this simple procedure.
- Look at the label on a particular food. It will show the
number of calories per serving and the number of calories from
- Next, divide the calories from fat by the total calories to
see if it is less than 30%.
Even if you find a food that has less than 30% of calories
from fat or one that has no fat, be careful not to fall into
the fat-free trap. It's a proven fact that people eat more than
they should if it's labeled fat-free. Just because it's fat
free, doesn't mean it's calorie free.
Another potential problem with fat-free and low-fat foods is
the sugar content. A lot of fat-free foods have a lot of added
sugar. Read the ingredient list. The ingredient section of the
label provides a list of all ingredients in descending order by
weight. If sugar is one of the first things on the list, then
that is what was used to replace fat, and if you're concerned
about your health you don't want added sugar in your diet
Where sugar is concerned, you'll also want to watch for the
'hidden' sugars in your foods and avoid food products that
contain several sugary ingredients. Occasionally, food
manufacturers will use several different sugar sources so that
they don't have to list sugar as the number one ingredient.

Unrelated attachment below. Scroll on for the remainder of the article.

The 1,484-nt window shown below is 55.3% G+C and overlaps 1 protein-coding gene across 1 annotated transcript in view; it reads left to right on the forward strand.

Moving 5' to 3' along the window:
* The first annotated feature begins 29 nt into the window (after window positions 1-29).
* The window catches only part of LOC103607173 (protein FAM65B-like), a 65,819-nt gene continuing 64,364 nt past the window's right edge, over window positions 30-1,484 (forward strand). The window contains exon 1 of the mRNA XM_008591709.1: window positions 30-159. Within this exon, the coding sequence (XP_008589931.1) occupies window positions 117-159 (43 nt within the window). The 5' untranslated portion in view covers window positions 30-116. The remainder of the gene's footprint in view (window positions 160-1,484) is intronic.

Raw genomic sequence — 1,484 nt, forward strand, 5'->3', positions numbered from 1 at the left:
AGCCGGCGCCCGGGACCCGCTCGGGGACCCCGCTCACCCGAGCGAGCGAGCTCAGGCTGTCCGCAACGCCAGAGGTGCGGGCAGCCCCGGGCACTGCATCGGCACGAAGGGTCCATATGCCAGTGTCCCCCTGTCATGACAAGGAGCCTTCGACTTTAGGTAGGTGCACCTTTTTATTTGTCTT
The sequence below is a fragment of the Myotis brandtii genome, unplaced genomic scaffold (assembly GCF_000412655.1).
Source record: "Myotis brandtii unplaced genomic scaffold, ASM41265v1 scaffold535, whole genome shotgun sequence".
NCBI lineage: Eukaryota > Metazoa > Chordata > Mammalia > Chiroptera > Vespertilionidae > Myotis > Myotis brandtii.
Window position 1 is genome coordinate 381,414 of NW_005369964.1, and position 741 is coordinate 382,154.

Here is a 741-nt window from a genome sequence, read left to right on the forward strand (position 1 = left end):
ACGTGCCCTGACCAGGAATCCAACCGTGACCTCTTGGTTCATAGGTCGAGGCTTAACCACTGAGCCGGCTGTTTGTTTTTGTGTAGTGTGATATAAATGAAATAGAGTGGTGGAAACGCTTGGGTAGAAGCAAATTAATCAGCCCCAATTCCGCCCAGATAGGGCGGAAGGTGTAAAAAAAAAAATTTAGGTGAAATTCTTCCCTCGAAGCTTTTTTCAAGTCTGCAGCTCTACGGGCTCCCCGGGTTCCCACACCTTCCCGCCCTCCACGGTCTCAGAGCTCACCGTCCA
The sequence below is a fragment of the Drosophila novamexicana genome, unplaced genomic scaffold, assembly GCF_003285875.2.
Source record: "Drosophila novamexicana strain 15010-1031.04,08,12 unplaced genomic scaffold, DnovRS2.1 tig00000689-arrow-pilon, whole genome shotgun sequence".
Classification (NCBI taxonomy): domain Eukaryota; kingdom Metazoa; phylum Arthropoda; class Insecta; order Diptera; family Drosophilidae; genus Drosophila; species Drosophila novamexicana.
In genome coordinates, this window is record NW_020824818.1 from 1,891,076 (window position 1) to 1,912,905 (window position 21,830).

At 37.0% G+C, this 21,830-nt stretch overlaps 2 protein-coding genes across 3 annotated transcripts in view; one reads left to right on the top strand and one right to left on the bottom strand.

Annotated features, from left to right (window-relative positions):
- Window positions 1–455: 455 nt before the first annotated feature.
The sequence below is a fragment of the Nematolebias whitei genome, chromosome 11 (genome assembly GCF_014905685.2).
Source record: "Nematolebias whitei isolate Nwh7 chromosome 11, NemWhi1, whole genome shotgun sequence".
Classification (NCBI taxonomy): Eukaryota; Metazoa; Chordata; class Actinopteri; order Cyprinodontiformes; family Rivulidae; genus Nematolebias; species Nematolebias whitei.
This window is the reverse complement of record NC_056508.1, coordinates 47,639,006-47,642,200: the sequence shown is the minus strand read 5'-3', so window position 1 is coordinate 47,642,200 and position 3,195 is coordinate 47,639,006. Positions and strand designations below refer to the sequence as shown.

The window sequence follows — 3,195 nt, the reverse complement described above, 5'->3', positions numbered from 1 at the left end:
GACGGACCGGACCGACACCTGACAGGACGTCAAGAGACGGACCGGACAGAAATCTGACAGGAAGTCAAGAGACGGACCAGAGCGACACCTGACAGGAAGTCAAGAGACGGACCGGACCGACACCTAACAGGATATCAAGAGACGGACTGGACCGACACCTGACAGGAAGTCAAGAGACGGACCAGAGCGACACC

For example, if a product contains 9 grams of whole wheat, 8
grams of sugar, 7 grams of safflower oil, 6 grams of high
fructose corn syrup and 5 grams of honey, the ingredient list
would read: "Whole wheat, sugar, safflower oil, high fructose
corn syrup, honey".
Listing whole wheat as the first ingredient may make you
think that this is a healthy product. However, 3 of the five
ingredients are basically sugar and the reality is that there
are 19 grams of sugar sources (8+6+5) - more than double the
amount of whole wheat! Make sure you look at both the
ingredient list and at the amount of sugar per serving. And
don't forget to account for the serving size by multiplying the
sugar content per serving by the number of servings you'll be
Watch for the following 'hidden' sugars in your foods.
- High fructose corn syrup
- Corn Syrup (derived from maize (corn) starch)
- Dextrose (derived from sucrose)
- Fructose (found in fruits, but can also be made industrially
from corn starch)
- Maltose (derived from barley)
- Sucrose (the chemical term for sugar)
- Beet Sugar
- Brown sugar
- Cane Sugar
- Confectioner's Sugar
- Corn Sugar
- Corn Sweetener>BR> Corn Syrup
- Granulated Sugar
- Invert Sugar
- Maple Sugar
- Maple Syrup
- Raw Sugar
- Turbinado Sugar
- Fruit syrups/concentrates
- Glucose derived syrup
- Golden syrup
It is important to note that fructose is NOT the same as
high fructose corn syrup. The former (fructose) is pure